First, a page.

But that’s not the issue here with Aereo. The issue is whether Aereo is publicly performing when the content is transmitted from Aereo’s service to members of the public. This is the transmission we are looking at, not the prior over-the-air transmission “to the public” from the broadcaster. The difference between this scenario and the home antenna and DVR scenario is that here Aereo is a middleman between the broadcaster and the member of the public. The transmission doesn’t go directly from the broadcaster to the member of the public; it goes from the broadcaster to Aereo to the member of the public. And the difference between the broadcaster and Aereo is that only the broadcaster has a license to publicly perform, i.e., to supply the content “to the public” in the first instance.

So the question is really whether Aereo is publicly performing by supplying the content to members of the public in the first instance. It seems clear to me that it is. Aereo’s service is “any device or process” that transmits copyrighted works “to the public.” Members of the public use Aereo to obtain the content in the first instance. And the fact that Aereo also enables its subscribers to make copies is beside the point. Those copies are just part of the “device or process” that Aereo uses to supply the content “to the public.” They don’t change the fact that Aereo is still engaging in the quintessential public performance, and Aereo can’t escape liability for copying by way of utilizing more copies.

Follow me on Twitter: @devlinhartline

Cross-posted on the Law Theories blog.

The petitioners have filed their reply brief in the Aereo appeal, and I’m thrilled to see their focus on who supplies the content—a standard for differentiating cloud computing sheep from goats that I’ve been advocating (see here and here).

Right out of the gate, the petitioners note that Aereo supplies the content:

Congress could hardly have been clearer that it did not want technological advances (or, in Aereo’s case, gimmicks) to undermine its basic policy judgment that a third party should not be able to build a business model out of supplying performances of the copyrighted works of others to the public without authorization.1

And the petitioners point out that this makes Aereo different than other cloud computing services:

Nor is there any merit to Aereo’s suggestion that its service is indistinguishable from legitimate cloud computing services. There is an obvious difference between providing storage for content that the end-user independently possesses and making the content itself available to anyone who pays a fee.2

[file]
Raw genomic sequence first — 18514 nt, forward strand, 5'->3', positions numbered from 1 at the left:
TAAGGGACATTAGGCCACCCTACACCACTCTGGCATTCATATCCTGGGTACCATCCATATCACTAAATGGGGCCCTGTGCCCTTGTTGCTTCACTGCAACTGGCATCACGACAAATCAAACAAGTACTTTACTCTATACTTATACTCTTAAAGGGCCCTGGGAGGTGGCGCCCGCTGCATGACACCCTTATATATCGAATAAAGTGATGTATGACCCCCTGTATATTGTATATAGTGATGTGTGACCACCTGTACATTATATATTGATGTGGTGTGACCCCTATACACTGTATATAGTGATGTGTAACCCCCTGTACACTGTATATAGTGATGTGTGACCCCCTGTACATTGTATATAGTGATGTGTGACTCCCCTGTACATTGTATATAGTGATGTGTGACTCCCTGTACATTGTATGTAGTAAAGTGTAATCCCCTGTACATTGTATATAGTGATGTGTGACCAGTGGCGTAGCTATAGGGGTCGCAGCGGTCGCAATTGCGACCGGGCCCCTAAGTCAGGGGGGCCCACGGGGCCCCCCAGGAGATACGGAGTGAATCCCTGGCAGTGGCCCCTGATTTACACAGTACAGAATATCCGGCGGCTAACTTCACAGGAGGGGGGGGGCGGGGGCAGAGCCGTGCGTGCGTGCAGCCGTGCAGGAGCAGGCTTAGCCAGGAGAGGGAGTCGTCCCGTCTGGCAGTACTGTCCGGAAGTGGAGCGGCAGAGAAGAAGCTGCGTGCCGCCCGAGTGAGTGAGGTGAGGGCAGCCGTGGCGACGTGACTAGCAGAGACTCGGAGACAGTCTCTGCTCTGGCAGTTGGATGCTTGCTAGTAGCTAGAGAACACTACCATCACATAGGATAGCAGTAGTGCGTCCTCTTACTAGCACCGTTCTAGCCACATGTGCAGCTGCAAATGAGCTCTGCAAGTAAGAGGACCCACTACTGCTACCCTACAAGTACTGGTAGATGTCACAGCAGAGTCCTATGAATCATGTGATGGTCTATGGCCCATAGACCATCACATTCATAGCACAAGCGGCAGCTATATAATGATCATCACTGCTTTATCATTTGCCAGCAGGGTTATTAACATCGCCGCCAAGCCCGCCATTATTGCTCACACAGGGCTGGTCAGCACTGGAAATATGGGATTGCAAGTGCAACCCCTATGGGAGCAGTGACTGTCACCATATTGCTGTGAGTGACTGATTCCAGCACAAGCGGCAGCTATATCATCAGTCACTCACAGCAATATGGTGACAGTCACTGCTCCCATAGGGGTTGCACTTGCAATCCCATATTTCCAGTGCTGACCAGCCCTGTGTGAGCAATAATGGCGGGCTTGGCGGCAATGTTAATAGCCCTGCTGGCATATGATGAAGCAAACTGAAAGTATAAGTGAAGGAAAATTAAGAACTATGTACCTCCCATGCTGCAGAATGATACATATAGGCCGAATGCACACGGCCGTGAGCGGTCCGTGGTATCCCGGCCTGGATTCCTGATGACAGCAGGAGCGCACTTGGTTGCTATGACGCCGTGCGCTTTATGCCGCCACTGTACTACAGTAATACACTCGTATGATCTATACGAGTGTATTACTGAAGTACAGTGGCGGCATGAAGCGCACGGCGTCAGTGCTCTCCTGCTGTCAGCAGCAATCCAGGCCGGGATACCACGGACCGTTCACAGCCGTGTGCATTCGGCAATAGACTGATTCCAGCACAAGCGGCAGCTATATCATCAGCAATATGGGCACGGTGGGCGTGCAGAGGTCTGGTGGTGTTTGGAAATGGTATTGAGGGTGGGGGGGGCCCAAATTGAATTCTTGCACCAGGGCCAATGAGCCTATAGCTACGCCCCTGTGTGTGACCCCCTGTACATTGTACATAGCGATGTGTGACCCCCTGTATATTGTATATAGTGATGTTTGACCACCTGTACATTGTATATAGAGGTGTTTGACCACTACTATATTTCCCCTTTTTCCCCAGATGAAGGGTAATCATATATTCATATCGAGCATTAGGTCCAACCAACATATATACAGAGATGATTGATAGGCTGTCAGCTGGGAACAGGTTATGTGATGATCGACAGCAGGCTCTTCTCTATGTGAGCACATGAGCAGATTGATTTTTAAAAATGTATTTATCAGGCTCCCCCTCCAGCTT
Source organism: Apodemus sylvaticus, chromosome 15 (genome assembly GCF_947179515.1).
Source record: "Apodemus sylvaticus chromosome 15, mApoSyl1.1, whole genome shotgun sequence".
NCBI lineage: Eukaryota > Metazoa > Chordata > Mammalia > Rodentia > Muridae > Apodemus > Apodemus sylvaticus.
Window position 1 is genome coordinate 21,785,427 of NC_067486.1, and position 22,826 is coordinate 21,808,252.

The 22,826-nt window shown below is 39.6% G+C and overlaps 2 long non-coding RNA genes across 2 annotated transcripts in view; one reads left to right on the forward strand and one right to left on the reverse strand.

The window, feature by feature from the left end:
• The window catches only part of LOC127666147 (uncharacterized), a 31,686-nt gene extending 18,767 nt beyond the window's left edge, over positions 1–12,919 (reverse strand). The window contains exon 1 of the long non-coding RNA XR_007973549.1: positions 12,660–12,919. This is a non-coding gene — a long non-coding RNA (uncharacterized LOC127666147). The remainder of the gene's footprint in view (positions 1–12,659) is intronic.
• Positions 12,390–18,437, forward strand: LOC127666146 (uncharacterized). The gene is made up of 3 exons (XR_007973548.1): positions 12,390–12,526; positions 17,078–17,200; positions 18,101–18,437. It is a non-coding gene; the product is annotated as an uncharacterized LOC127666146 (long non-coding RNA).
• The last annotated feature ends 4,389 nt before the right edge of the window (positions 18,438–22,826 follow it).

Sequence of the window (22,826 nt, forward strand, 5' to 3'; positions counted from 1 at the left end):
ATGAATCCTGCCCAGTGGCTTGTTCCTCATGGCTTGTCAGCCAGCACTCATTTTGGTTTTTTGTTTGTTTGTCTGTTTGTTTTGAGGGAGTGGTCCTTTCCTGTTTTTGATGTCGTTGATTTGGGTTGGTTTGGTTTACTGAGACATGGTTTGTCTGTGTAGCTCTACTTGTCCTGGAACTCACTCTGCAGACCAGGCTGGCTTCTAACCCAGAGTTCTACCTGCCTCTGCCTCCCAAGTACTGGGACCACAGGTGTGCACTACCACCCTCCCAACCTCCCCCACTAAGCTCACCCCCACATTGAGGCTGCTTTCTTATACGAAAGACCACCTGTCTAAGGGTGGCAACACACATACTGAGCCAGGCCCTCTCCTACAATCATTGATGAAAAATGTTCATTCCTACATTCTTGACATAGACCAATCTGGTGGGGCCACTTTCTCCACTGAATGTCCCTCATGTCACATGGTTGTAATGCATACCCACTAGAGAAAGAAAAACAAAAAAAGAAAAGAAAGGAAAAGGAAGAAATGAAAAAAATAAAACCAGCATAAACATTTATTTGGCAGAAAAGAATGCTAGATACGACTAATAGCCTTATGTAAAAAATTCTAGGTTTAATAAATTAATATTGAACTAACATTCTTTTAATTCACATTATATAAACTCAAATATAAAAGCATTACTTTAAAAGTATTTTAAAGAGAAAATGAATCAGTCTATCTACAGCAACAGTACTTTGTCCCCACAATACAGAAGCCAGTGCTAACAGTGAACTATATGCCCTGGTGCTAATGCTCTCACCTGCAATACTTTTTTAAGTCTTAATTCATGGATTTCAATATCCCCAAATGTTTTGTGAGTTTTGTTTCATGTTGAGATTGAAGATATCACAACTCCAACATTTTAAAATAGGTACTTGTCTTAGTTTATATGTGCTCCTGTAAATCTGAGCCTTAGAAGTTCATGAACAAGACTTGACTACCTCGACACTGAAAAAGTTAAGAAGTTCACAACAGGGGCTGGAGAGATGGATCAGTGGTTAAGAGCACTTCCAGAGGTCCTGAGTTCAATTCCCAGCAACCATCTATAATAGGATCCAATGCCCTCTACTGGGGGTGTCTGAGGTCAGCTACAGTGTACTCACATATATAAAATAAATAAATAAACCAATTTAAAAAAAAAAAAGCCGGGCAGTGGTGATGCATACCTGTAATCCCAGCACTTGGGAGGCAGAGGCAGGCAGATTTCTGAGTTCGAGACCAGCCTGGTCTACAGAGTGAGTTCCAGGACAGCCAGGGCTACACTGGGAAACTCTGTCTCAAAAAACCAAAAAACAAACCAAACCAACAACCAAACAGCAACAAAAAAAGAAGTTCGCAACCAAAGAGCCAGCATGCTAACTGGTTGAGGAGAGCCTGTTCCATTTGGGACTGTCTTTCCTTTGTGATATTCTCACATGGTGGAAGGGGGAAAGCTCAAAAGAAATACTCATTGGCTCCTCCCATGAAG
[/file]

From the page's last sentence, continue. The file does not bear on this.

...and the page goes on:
Aereo is not just like any other cloud computing service. Aereo’s subscribers utilize its service to obtain content in the first instance—content that Aereo itself supplies via its tens of thousands of tiny antennae. It doesn’t matter how Aereo supplies the content (uploads, cameras, antennae, etc.). It matters whether Aereo supplies the content. And obviously it does—that’s the very service Aereo provides. Subscribers pay Aereo eight or twelve bucks a month because they want the content Aereo supplies. Without that content, there is no Aereo. In fact, the only content available on Aereo’s service is the content that Aereo itself supplies.

This concept of who the supplies the content is nothing new. If I buy and download a song from iTunes, there is no doubt that iTunes is publicly distributing the content that it supplies. If I use Spotify to stream one of my favorite songs, there is no doubt that Spotify is publicly performing the content that it supplies. And if I look up a law review article on Westlaw, there is no doubt that Westlaw is publicly displaying the content that it supplies. And the fact that I press a button to initiate things doesn’t change the public nature of the distribution, performance, or display.

The difference between all of these services and the kind of passive cloud computing service that Aereo erroneously likens itself to is that these services supply the content in the first instance. Aereo is nothing like, say, Microsoft’s OneDrive, where I have been saving drafts of this post. Aereo instead—like iTunes, Spotify, and Westlaw—supplies the content to members of the public who wish to obtain that content in the first place.

An amicus brief supporting Aereo, filed by a group of thirty-six intellectual property and copyright law professors, argues that Aereo’s service is just like Sony’s VCR:

The Aereo system is the functional equivalent of the Sony Betamax: consumers use it to record television programs for subsequent playback to themselves.3

In their opinion, Aereo lacks the necessary volitional conduct to be held directly liable:

As in Sony, consumers are using a technology to record copyrighted works for their later enjoyment. As in Sony, consumers make every specific decision about how to use the technology. They choose which television programs to record, for how long to record them, when to watch those programs later, for how long to watch them, and when to discard previously stored programs. Consumers call all of the shots. On the present record, if anyone here is a direct infringer, it is the consumers. Aereo lacks the necessary “aspect of volition” to be held directly rather than secondarily liable.

This rule—the “volitional conduct” doctrine—has an impeccable pedigree. Every Court of Appeals to have considered the volitional conduct doctrine has adopted it. In addition, District Courts in another three circuits have endorsed the doctrine.4